Jinny Yu, Professor of Painting, Artist Talk & Exhibition, at Agnes Etherington Art Centre, Queen’s University

Artist Talk: November 29th 2018, 6:30-8:30pm
Exhibition Dates: August 25 - December 2, 2018
Venue Address: Queen's University, 36 University Avenue, Kingston, Ontario

Jinny Yu will discuss her painting and sound installation Don’t They Ever Stop Migrating? currently on view in The hold, drawing upon her personal responses to recent refugee crises and contextualizing these within her work as a painter with an international exhibition practice. Presented in collaboration with the Queen’s University BFA (Visual Art) Program.


Image: Liz Magor, Pearl Pet, 2015, polymerized gypsum and plastic, 27 × 29 × 26 cm. Photo: Toni Hafkenscheid

ARTIST TALK: LIZ MAGOR, Stonecroft Foundation Visiting Artist Lecture Series

Thursday, November 8, 2018, 6:00 pm to 8:00 pm
Auditorium, National Gallery of Canada

The Department of Visual Arts of the University of Ottawa, in collaboration with the National Gallery of Canada, is proud to present artist Liz Magor for the fourth annual Stonecroft Foundation Visiting Artist Lecture Series.

Liz Magor will present an artist-talk, followed by one-on-one conversation with the Senior Curator of Contemporary Art, Josée Drouin-Brisebois, and a question period for the public.

In English. Simultaneous French interpretation is available, if a request is made to before November 1, 2018.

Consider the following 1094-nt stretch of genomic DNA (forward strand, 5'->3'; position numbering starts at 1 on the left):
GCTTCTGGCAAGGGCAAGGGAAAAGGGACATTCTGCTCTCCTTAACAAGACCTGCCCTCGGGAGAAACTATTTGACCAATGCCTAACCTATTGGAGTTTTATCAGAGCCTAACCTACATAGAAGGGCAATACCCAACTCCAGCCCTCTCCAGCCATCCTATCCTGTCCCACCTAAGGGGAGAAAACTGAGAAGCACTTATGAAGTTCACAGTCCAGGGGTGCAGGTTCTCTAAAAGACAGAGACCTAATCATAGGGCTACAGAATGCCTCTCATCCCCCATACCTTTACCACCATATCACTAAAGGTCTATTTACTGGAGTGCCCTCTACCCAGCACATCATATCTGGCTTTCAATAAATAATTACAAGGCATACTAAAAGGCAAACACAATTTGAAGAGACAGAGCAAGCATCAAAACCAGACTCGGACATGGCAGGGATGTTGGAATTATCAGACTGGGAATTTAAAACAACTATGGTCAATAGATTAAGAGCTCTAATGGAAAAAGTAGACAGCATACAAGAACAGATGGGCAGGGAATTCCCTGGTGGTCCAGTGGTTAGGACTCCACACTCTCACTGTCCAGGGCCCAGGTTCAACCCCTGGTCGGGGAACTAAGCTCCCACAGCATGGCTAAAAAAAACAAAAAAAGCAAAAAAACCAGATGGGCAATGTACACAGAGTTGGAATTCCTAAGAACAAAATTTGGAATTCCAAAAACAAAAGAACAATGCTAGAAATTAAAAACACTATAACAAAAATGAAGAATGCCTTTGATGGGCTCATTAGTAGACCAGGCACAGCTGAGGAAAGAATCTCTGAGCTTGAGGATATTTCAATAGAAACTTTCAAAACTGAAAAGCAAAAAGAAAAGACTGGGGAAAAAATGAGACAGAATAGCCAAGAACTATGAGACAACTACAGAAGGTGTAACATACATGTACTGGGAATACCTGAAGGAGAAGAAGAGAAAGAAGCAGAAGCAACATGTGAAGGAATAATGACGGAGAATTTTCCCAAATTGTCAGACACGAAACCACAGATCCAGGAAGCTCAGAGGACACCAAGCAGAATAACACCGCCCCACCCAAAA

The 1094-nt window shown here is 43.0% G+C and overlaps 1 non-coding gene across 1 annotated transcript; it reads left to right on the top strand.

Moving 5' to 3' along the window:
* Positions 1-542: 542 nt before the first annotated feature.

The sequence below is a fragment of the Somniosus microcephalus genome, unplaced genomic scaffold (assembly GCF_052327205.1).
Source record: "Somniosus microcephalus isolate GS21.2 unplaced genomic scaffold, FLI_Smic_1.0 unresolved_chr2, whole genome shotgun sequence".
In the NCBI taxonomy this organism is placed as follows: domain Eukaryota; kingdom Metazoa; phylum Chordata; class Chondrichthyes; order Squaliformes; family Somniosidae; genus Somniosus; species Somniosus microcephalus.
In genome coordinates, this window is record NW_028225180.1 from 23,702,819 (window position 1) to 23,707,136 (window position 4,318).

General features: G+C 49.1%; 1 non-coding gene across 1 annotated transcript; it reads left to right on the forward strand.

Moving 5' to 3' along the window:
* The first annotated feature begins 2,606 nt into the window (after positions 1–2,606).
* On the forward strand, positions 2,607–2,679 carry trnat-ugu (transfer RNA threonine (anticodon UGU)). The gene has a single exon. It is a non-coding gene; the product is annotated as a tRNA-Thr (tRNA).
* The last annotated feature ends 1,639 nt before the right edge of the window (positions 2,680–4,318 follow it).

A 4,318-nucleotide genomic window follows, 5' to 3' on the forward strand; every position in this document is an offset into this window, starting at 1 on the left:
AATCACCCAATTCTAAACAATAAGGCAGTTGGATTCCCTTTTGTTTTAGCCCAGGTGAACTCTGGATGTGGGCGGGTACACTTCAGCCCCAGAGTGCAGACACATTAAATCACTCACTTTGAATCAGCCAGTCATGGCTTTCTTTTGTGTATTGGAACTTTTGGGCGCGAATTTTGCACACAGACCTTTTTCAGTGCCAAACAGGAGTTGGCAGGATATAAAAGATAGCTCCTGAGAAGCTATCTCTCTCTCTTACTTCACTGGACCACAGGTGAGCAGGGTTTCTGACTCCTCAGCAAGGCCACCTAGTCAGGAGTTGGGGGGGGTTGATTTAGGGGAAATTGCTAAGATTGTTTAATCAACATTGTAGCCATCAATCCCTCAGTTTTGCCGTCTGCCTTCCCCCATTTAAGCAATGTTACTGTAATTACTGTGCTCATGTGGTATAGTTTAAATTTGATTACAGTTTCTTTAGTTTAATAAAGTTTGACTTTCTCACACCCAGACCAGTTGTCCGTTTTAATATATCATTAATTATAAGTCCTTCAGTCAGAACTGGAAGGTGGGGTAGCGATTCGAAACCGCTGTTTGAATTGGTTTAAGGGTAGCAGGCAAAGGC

Free admission. Seats in the Auditorium will be allocated on a first-come, first-served basis. Venue is wheelchair accessible.

Liz Magor is a Vancouver-based artist who studied at the University of British Columbia, Vancouver; Parsons School of Design, New York; and the Vancouver School of Art.  Since the early 1970s, Magor has produced sculptural and photographic works concerned with the latent, affective range of familiar materials, images and objects. Her work has been exhibited in major international exhibitions such as Documenta VIII, Kassel; the 41st Venice Biennale; and the 4th Biennale of Sydney. Liz Magor received the Governor General’s Award in 2001, the Audain Prize in 2009, and the Gershon Iskowitz Prize in 2014.  In 2017/18 she was a guest of the DAAD Kunstler in Berlin Program. More recently she has had solo exhibitions at Le Credac, Ivry-sur Seine, France; Peephole, Milan, Italy; the Art Gallery of Ontario, Toronto; The Henry Art Gallery, Seattle; and the Vancouver Art Gallery. In 2016 the Musee d’Art Contemporain de Montreal mounted a 40 year retrospective which travelled through 2017; first to the Migros fur Gegenwartskunst , Zurich; then on to the Kunstverein in Hamburg; and the MAMAC in Nice. The exhibition was accompanied by a publication from JRP/ Ringier, Zurich. In 2019, Magor will open an exhibition of new work at Carpenter Center for Visual Art, Cambridge, Mass. The exhibition will travel to the Renaissance Society in Chicago accompanied by a publication. 


Jennifer Macklem, Professor of Sculpture, They were still there the last time, Exhibition at Galerie Eric Devlin, Montréal

October 13 octobre – 10 Nov, 2018     
Vernissage – 13 Oct, 14h – 17h
550 Rue Beaumont,
(coin de Querbes)

They were still there last time

Is vulnerability resistance or weakness?